Building Data Visualizations in PowerPoint Using Python

The role of data to make decisions in organizations across all the sectors has changed the structural design of our organizations. Our need to be accurate in our decision making has emphasized the need to understand data better. To fulfill the need, the technology around Data Visualizations in the past couple of years has evolved by leaps and bounds.

Thus allowing developers and designers to build great visual artifacts helping people to expand the outreach of the messages they want to share. But the progress in the area of Data Visualization hasn’t been the same across all the platforms. One of these platforms which have missed the fruits of the progress in Powerpoint Presentation.

Why Microsoft Powerpoint is an important platform?

Presentation is still one of the most popular medium that people use to communicate insights. Microsoft Powerpoint as a platform still holds a huge market base that spans across a diverse set of sectors. While the Powerpoint UI has evolved a lot since it first appeared in 1987, there have been powerpoint features that didn’t get to see equitable progress. Two such major areas, I believe are – Animations and Charts.

Data Visualizations in Powerpoint

Visualization gives you answers to questions you didn’t know you had – Ben Schneiderman. Visualization in Powerpoint has been majorly static over the year and the palate to choose from has also been fairly traditional and limiting. While a simple bar chart can always be enough to convey a message, over usage of these graphs and often not in the right context have reduced the excitement data visualizations can generate and thus often fail to captivate our audience’s attention.

It has become harder to capture the attention of our audience to convey the message we want to share. Even from a creator’s perspective, creating a Powerpoint Presentation hasn’t been an exciting platform thus, we often hear people attributing the activity as a boring endeavor. It wouldn’t be too harsh to comment that the world’s largest medium to present insights is probably also one of the hated platforms to engage in.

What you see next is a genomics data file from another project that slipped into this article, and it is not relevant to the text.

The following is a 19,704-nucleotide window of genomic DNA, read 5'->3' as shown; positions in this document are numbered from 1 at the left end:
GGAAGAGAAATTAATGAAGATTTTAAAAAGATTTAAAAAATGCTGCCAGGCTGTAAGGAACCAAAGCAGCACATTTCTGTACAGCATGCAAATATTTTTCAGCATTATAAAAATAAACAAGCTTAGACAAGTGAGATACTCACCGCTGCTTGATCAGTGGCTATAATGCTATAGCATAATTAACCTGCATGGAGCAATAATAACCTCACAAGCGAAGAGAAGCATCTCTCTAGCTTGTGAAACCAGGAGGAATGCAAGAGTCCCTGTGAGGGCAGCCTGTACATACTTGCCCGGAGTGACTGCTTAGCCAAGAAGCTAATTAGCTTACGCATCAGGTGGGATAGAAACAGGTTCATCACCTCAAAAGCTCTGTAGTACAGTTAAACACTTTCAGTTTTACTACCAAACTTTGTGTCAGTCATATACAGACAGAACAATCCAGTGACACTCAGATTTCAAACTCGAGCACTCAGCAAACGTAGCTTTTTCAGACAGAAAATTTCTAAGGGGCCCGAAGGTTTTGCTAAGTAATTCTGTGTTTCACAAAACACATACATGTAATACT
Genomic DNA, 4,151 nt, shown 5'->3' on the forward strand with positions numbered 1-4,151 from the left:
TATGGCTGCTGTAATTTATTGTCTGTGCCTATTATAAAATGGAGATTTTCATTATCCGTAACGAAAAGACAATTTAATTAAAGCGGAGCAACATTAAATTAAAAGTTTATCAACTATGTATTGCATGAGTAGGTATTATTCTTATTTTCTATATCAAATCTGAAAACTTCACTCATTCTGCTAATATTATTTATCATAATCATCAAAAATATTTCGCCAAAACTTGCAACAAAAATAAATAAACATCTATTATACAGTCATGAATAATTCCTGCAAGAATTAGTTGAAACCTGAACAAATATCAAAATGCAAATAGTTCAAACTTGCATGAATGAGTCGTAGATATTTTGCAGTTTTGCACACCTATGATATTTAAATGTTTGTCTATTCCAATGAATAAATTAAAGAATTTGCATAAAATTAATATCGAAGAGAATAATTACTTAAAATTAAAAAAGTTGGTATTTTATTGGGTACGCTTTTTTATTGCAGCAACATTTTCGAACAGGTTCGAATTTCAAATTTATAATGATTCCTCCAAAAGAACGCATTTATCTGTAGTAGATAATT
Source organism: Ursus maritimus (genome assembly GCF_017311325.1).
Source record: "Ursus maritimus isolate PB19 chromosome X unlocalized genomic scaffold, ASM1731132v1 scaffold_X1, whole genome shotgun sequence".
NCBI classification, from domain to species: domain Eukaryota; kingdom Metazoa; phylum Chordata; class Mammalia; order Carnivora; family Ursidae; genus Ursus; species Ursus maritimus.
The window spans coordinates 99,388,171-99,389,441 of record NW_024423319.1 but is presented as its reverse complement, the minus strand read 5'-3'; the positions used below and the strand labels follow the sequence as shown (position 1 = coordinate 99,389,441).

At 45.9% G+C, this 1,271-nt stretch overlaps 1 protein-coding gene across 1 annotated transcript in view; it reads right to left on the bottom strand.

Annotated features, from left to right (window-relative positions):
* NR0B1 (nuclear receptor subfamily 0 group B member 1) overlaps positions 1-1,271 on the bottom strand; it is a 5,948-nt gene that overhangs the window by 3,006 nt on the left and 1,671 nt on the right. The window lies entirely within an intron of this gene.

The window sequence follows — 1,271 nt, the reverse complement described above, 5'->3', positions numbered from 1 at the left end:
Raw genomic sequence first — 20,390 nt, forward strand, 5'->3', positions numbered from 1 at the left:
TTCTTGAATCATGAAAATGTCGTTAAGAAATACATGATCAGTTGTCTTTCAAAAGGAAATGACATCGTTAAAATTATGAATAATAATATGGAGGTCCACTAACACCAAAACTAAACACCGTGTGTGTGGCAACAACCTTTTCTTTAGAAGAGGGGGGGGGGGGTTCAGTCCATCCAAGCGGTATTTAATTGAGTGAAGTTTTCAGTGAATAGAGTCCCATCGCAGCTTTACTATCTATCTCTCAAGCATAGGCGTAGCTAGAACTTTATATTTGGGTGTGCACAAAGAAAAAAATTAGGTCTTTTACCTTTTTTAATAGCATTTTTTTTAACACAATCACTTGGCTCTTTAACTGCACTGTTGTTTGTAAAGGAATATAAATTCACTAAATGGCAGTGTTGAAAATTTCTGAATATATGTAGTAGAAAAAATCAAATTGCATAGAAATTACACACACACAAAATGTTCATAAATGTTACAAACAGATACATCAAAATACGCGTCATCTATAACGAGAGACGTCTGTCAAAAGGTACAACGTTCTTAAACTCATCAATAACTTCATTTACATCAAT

Hate might be a strong word, but the catchphrase we often hear near the water cooler – “Another Presentation?” might agree with it. While I am not sure if it would be apt to blame the platform for people making bad presentations, I believe it would be a good subject for debate on.

Coming together of two different worlds – Python and Powerpoint.

I believe a lot of the designs cannot be realized because of the limitation of the feature PowerPoint provides. For Example – Imaging a data visualization with 200 data points in a single slide where each data point is represented using an image first represented in bubble clusters.

Now imagine those data points being rearranged in bar chart fashion in the next slide. And while in a slideshow, these images(data point) move from their initial position to the next position in what is termed as a Sandance Visualization. . Manually putting these data points is not humanly feasible. Such kinds of visualizations sadly aren’t imagined for Powerpoint. But what if I can tell you that dream isn’t too far fetched.

Diving in –

Building a presentation using Python opens a whole new possibility of designs as with code you can leverage the power of Automation. To do this, we will be using a python library known as Python PPTX. While python-pptx is popularly used for its power to update and create a presentation in a usual workflow process, a lot of interesting use-cases can be thought of.

For this blog post, we will be making a Racing Bar chart – to visualize how the Population of different countries has changed over the years.

A little background.

Python-PPTX can work with any OpenXML based Presentation platform. Microsoft Powerpoint is formatted in XML to represent the content generated with an aim to ease the transfer of data across their platform. Please refer to the installation process of the Python PPTX package before you begin with code

Lets Code –

Import Package

# Import Objects from